06/24/2013 06:41 pm ET Updated Dec 06, 2017

Women in Art: Curator: Kristin Sancken

Malcolm Harris


Curator - Kristin Sancken, House of the Nobleman Opening

As the art world begins to morph and recalibrate to resemble the 21st century, women in the art world have begun making their voices heard both through the art they create as well as the art they chose to curate and exhibit. One of these extraordinary women making her presence known comes in the petite and Holly GoLightly-esque frame and persona of curator Kristin Sancken.

Over the past few years, the tenacious Ms. Sancken has managed to amplify her voice in the testosterone driven art world -- not only through her ground breaking curatorial projects but also through her whimsical and poignant writings for a number of art magazines and blogs. Lucky for us the curator extraordinaire has agreed to play 13 Questions in order to give us a little window into her life and curating process.

1) When did you know you wanted to be a curator?

Interestingly enough, I was kind of forced into curating. Artist and curator, Annika Connor and I started collaborating on Watercolors while I was still in grad school. I tried to bow out of the project several times but she would not let me. I am grateful for her persistence because the outcome was so rewarding. After that, I realized this is what I wanted to do.

2) Someone once said to me, "Inside every curator is a frustrated artist..." Do you agree or disagree with this statement and why?

Yes, and i think it goes both ways. I have a background in architecture so I'm often fixated on the physical space and seeing the final show as its own performance. In addition, artists know the best artists. A lot of the works I source are suggestions from artists I have worked with. So I guess inside this curator is just a frustrated architect who really likes art.

3) Kristin in all honesty, I had never heard your name before the WaterColors show at Phillips de Pury and then suddenly your name was on everyone's tongue. Was this a scary or rewarding time for you?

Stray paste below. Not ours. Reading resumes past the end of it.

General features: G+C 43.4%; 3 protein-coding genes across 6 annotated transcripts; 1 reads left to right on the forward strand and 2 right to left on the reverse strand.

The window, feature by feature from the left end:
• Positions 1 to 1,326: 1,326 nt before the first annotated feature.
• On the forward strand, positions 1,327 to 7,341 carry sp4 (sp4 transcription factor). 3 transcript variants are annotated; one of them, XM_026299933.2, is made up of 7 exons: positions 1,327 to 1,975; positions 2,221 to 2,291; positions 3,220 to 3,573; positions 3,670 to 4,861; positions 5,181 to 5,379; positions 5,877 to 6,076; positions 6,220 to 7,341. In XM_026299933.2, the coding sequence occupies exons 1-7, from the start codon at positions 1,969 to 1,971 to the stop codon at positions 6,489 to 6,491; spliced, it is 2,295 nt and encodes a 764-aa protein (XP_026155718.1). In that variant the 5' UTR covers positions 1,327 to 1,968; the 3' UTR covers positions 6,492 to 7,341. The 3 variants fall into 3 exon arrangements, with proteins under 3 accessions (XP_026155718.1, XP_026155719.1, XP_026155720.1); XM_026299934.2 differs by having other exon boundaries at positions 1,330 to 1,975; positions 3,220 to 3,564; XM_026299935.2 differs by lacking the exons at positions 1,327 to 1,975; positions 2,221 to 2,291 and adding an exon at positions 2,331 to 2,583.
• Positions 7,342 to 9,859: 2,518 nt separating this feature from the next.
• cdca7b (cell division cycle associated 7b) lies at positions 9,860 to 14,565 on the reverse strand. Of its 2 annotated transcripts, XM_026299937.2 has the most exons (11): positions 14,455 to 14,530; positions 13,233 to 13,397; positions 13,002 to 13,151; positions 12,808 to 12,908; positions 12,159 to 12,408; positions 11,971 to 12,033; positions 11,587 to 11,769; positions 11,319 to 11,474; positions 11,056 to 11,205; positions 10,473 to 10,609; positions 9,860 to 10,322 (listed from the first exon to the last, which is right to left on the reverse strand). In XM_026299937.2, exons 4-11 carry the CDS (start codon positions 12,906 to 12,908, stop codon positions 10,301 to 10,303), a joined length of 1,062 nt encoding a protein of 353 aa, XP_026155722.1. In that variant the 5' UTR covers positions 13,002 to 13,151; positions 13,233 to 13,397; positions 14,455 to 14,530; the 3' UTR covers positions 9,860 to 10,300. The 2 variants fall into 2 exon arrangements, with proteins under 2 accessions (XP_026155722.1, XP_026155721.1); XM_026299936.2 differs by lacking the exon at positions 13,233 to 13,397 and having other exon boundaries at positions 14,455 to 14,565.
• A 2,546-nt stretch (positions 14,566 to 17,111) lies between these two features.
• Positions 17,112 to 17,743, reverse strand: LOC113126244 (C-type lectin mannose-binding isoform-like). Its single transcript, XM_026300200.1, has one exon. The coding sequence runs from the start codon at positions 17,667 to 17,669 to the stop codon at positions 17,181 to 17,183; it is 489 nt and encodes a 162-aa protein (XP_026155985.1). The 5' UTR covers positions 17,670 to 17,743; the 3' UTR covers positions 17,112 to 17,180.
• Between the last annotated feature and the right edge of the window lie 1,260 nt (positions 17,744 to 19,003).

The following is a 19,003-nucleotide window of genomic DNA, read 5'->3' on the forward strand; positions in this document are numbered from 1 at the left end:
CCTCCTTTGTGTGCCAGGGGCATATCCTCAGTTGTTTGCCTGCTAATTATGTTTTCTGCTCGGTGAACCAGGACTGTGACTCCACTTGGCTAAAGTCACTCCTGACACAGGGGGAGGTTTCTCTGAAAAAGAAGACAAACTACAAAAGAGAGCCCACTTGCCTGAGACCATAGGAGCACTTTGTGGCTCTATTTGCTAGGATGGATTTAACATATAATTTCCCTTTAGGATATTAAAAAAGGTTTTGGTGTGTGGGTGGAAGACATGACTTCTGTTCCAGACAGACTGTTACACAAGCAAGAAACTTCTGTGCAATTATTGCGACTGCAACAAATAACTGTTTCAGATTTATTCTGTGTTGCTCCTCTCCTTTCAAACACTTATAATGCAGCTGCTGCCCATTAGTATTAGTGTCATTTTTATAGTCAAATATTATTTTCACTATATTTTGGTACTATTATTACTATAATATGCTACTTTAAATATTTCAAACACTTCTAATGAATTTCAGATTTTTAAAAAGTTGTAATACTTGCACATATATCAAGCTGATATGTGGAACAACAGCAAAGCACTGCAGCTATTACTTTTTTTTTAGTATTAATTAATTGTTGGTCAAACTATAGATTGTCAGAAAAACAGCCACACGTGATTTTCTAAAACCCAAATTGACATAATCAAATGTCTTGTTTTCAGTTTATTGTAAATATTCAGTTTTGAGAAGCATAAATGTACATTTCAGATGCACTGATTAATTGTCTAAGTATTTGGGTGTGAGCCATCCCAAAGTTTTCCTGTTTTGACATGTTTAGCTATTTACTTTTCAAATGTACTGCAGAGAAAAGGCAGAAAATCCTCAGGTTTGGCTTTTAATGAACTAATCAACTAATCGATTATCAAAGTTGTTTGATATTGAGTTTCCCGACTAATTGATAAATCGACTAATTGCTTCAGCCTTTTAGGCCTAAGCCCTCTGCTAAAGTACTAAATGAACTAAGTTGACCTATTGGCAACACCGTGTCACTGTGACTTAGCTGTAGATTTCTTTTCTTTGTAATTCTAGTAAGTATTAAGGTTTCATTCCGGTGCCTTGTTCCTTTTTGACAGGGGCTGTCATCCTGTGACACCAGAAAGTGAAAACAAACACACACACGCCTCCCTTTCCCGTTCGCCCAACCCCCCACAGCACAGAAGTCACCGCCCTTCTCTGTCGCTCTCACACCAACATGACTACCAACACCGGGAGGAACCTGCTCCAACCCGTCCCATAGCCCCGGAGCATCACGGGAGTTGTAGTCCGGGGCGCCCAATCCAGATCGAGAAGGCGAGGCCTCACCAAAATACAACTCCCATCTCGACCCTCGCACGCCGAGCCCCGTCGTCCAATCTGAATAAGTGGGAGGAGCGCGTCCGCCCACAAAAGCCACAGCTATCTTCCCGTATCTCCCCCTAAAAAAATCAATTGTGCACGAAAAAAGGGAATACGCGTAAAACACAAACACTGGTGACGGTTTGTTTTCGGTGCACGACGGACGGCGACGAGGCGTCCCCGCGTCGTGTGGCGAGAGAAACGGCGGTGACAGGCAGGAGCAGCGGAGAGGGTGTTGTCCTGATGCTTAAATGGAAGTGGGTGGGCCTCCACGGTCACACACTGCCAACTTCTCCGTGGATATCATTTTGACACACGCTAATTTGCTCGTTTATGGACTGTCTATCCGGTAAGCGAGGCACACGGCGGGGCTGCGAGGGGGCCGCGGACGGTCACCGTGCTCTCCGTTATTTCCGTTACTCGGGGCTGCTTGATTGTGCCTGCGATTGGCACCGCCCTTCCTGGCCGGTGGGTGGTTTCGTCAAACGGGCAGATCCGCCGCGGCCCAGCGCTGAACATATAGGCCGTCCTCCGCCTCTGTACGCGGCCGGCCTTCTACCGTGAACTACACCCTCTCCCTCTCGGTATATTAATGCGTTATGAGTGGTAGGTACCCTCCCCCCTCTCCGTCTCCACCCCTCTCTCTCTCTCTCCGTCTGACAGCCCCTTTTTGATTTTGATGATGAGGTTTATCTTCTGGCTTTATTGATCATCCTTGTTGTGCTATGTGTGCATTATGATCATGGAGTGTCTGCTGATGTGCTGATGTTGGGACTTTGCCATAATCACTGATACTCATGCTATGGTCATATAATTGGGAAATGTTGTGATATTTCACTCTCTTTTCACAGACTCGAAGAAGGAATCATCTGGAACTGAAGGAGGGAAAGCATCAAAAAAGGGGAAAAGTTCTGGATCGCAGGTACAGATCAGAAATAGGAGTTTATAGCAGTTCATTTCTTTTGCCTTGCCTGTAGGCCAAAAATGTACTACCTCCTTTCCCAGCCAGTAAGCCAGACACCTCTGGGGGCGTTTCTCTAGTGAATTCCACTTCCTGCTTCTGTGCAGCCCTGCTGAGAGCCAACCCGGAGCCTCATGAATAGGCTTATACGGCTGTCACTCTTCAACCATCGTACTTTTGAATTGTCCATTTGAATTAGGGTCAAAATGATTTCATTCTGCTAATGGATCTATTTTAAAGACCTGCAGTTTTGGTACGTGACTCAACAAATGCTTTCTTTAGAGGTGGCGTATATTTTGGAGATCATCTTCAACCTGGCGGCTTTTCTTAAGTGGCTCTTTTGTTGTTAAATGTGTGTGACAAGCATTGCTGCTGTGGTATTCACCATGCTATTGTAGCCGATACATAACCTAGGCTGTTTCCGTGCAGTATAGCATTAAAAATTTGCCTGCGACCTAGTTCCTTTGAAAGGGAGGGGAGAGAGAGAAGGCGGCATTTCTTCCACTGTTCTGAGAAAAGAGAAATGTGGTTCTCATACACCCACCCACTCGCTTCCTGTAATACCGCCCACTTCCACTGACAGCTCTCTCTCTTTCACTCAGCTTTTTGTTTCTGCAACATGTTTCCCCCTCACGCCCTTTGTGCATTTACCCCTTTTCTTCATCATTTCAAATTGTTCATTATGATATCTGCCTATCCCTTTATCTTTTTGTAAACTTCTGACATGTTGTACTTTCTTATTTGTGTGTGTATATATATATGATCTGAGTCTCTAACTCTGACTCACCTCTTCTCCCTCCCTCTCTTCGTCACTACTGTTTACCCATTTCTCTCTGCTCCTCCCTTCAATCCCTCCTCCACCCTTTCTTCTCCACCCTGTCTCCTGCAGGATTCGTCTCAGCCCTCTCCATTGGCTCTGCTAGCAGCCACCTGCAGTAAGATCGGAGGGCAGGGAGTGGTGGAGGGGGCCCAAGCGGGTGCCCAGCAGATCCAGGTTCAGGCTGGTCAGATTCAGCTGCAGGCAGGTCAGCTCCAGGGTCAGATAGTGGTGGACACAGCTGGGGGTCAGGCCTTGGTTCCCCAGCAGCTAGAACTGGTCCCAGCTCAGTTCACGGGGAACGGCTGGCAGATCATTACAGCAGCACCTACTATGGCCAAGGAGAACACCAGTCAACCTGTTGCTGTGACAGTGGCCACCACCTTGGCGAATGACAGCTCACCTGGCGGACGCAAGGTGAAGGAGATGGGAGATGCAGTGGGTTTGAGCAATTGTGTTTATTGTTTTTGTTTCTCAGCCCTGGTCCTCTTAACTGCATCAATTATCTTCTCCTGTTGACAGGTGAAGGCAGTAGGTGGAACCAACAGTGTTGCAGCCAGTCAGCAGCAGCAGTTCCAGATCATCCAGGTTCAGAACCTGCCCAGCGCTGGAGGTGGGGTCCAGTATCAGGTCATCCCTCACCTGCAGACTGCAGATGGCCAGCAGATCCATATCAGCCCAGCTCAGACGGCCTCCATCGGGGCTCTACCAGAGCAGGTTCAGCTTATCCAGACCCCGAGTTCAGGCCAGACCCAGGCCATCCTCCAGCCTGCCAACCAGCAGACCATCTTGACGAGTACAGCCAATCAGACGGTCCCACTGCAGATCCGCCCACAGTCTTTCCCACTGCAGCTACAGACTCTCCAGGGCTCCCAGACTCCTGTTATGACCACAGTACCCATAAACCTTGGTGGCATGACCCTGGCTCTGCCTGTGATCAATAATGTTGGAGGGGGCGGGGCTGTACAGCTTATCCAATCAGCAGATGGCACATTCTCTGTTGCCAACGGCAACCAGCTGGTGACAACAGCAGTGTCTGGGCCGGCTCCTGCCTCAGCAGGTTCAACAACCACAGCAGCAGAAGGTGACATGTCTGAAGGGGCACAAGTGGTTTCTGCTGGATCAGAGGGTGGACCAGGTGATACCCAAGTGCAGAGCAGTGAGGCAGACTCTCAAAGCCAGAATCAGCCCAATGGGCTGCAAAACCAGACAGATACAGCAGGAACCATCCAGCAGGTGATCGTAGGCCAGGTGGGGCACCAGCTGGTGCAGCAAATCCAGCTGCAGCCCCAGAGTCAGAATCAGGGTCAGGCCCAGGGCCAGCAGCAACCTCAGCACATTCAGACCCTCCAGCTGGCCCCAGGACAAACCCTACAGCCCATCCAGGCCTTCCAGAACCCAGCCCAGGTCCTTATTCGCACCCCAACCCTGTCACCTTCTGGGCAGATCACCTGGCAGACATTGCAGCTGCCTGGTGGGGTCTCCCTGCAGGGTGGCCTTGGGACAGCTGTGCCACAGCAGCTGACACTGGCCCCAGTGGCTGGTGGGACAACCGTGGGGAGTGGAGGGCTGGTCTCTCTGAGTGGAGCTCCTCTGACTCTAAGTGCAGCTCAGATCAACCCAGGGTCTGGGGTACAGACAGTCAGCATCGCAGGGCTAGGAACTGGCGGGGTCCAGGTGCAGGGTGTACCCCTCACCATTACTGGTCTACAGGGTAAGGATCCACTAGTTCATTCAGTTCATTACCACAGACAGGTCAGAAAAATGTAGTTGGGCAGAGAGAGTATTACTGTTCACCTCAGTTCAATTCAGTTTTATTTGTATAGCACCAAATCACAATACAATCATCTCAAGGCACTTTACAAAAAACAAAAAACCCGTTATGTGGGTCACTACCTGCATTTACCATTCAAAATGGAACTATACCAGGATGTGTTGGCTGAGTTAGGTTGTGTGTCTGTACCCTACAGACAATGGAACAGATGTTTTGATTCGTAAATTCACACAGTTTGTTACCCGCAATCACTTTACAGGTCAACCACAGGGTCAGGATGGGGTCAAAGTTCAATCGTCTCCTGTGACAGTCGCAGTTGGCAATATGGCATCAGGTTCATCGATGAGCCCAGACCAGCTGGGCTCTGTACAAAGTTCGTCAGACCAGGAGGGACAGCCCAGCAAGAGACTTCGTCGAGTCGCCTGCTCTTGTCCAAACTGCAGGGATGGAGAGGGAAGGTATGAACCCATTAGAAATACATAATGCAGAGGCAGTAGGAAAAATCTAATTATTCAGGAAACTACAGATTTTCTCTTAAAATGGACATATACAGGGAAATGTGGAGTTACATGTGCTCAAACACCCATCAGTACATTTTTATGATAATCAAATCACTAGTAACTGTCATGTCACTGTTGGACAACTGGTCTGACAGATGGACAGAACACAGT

It was actually very scary. I was a 25-year-old and not many people took me seriously. There was a lot of pressure for me to prove myself when all I wanted was for the show to be a success. When your first foray into the art world is a multi-million dollar exhibition at Phillips, there's a realistic fear that you can only go down from there. I was worried I was forever going to be known as the Watercolors Girl.

4) You left Phillips de Pury shortly after that to strike out on your own -- can you briefly describe that journey if possible?

There was a huge mental boulder I had to remove. I was taught that you go to college, go to grad school, get a job and work your way up. Doing anything entrepreneurial was foreign, but I had ideas and passion and people were responsive to that. My moment of clarity was seeing Mary Boone at a party in Connecticut and thinking to myself, "What would Mary do?" At that moment, I decided to continue working on my own and eventually everything fell into place.

5) Since leaving Phillips you've curated and collaborated on some very interesting projects. What's been your favorite?

Right after leaving Phillips, House of the Nobleman contacted me to help curate an exhibition of works on paper at Cutlog NY during Frieze week. We ended up bringing in 50 artists and exhibited about 150 works, from Marcel Dzama and Wade Guyton to Outsiders and Russian illustrators. Instead of white walls or a traditional booth, we created a salon style setting in an old classroom. It was really important to all of us that we maintain the architectural integrity of the space. The room felt almost lived in and everyone who came in had a warm response to that.

6) How did you choose to work with the progressive gallery "House of the Nobleman" especially when rumor has it you were being courted by almost every gallery on the planet?